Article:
If you develop symptoms, you should get tested. Don’t visit a health clinic or hospital without informing them you have symptoms. You must remain isolated either in your home, hotel or in health care until public health authorities confirm that it is safe for you to return to your usual activities.
If you want to talk to someone about your symptoms, call the National Coronavirus Helpline for advice. The line operates 24 hours a day, seven days a week: 1800 020 080
Where can you get tested?
If you have been diagnosed with COVID-19, you must self-isolate:
- Do not go to public places such as work, school, shopping centres, childcare or university
- Ask someone to get food and other necessities for you and leave them at your front door
- Do not let visitors in — only people who usually live with you should be in your home
Who is most at risk of a serious illness?
Some people who are infected may not get sick at all, some will get mild symptoms from which they will recover easily, and others may become very ill, very quickly. From previous experience with other coronaviruses, the people at most risk of serious infection are:
- Aboriginal and Torres Strait Islander people 50 years and older with one or more chronic medical conditions
- People 65 years and older with chronic medical conditions. Conditions included in the definition of ‘chronic medical conditions’ will be refined as more evidence emerges.
- People 70 years and older
- People with compromised immune systems
Should I wear a mask?
Some Australian states and territories recommend or require the use of masks. If circumstances change in your state or territory then the advice on masks may have to change. It’s important to stay up to date with advice in your local area.
To stay up to date on the latest mask advice, follow your local government’s updates:
- Australian Capital Territory
- New South Wales
- Northern Territory
- South Australia
- Western Australia
When you wear a mask, it is important to wear it properly:
- Wash or sanitise your hands before putting it on or taking it off
- Make sure the mask covers your nose and mouth and fits snugly under your chin, over the bridge of your nose and against the sides of your face
- Do not touch the front of your mask while wearing or removing it
- Do not allow the mask to hang around your neck or under your nose
- Do not reuse single use masks; wash and dry reusable masks after use and store in a clean dry place.
Travelling from, to or within Australia
States and territories can apply their own restrictions, including closing their state borders.
Mandatory data collection
From 1st October 2020, there is mandatory data collection on domestic flights to assist states and territories when it comes to contact tracing: name, email address, a mobile contact number, and a state of residence.
Public Transport National principles
Public transport services are the responsibility of the states and territories, and the National Cabinet endorses a series of principles to help manage the health and safety of workers and passengers on public transport networks, including: not travelling when feeling unwell, maintaining physical distance from drivers and other passengers, and avoiding handling cash.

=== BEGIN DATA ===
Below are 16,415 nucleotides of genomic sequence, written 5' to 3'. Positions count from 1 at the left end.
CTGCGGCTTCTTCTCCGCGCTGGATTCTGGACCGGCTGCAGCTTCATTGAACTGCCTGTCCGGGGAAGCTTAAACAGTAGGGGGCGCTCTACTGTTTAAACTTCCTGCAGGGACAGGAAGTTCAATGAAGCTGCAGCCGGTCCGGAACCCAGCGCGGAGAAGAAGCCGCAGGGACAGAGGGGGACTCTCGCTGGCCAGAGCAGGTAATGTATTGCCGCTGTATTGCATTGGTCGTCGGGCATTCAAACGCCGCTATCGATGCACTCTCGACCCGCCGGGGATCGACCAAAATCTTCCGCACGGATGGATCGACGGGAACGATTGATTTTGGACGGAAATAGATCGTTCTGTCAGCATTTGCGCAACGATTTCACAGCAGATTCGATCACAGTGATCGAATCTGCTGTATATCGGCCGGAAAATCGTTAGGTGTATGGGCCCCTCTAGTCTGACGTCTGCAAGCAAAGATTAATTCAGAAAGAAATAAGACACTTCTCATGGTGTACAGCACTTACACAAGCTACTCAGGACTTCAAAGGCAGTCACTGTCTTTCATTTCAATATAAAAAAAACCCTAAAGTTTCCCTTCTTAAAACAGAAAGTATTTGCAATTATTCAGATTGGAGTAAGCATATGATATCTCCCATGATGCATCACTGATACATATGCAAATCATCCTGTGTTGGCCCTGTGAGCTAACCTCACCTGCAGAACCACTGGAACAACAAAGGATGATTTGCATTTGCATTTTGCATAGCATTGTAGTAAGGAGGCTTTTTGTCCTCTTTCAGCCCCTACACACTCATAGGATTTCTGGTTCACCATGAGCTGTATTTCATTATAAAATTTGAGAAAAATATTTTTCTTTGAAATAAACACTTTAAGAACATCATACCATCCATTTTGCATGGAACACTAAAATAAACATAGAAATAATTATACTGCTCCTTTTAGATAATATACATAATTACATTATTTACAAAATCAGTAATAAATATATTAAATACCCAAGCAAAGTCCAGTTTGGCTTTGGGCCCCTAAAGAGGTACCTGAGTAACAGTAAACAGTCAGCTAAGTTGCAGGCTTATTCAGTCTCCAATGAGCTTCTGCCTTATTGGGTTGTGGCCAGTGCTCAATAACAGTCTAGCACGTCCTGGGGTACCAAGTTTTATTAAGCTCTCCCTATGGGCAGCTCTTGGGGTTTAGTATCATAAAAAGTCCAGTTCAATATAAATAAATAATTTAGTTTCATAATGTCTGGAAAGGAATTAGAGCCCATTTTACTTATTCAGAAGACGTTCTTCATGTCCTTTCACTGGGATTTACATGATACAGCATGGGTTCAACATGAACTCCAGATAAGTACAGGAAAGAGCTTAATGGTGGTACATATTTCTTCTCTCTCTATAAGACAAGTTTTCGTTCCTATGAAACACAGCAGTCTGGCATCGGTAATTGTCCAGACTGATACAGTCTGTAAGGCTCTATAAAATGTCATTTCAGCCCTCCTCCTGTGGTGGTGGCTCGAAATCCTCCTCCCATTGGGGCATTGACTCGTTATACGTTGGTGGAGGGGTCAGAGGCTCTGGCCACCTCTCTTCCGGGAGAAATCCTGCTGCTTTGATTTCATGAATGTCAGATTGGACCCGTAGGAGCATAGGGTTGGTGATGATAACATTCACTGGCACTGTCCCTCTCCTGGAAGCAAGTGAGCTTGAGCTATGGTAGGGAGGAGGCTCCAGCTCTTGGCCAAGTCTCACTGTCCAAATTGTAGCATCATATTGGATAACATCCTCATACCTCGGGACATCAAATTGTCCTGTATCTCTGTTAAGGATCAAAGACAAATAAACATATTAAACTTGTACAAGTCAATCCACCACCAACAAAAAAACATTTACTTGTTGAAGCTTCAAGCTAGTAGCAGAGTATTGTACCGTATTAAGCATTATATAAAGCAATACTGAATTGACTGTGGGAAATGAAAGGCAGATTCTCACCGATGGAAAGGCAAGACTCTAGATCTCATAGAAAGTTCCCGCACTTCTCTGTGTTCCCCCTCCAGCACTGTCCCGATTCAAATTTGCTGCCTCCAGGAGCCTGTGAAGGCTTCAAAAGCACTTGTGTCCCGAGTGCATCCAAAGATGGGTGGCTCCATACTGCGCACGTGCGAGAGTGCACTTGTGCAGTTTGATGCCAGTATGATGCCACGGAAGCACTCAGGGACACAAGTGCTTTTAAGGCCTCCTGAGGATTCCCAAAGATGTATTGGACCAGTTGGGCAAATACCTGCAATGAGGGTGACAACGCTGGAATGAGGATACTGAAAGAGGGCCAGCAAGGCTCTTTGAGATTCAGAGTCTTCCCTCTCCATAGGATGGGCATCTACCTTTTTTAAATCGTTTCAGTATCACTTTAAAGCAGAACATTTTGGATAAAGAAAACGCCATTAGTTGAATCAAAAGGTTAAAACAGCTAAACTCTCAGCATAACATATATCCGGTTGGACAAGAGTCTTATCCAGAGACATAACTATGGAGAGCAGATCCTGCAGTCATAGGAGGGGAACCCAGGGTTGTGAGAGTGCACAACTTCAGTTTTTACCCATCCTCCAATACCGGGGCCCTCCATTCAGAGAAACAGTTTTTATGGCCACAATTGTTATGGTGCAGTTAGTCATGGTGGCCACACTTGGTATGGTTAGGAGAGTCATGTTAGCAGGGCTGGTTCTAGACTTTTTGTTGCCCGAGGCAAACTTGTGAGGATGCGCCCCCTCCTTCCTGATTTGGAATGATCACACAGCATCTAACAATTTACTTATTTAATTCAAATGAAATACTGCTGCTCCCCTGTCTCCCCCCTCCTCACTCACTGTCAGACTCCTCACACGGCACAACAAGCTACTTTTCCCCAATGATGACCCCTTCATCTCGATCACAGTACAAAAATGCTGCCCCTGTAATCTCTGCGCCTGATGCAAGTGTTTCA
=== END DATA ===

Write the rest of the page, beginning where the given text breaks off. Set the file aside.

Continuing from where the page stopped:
There are temporary measures for international flights that are regularly reviewed by the government.
This could affect your flight into Australia. The information is changing frequently.
For more information check Smart Traveller's latest update.
Quarantine and testing requirements are managed and enforced by state and territory governments:
If you want to travel overseas, you may be able to apply online for an exemption to travel if you fall under one of the following categories:
- Your travel is as part of the response to the COVID-19 outbreak, including the provision of aid
- Your travel is essential for the conduct of critical industries and business (including export and import industries)
- You are travelling to receive urgent medical treatment that is not available in Australia
- You are travelling on urgent and unavoidable personal business
- Compassionate or humanitarian grounds
- Your travel is in the national interest.
Click here for more information about the conditions to leave Australia
- To find out how the Australian Government is managing COVID-19, go to Government response to the outbreak.
- For more information in English visit the Australian Government Department of Health.
- Department of Home Affairs - information for the Australian community in your language.
- People in Australia must stay at least 1.5 metres away from others. Check your state’s restrictions on gathering limits.
- If you are experiencing cold or flu symptoms, stay home and arrange a test by calling your doctor or contact the Coronavirus Health Information Hotline on 1800 020 080.
- News and information is available in 63 languages at sbs.com.au/coronavirus
- Please check the relevant guidelines for your state or territory: NSW, Victoria, Queensland, Western Australia, South Australia, Northern Territory, ACT, Tasmania.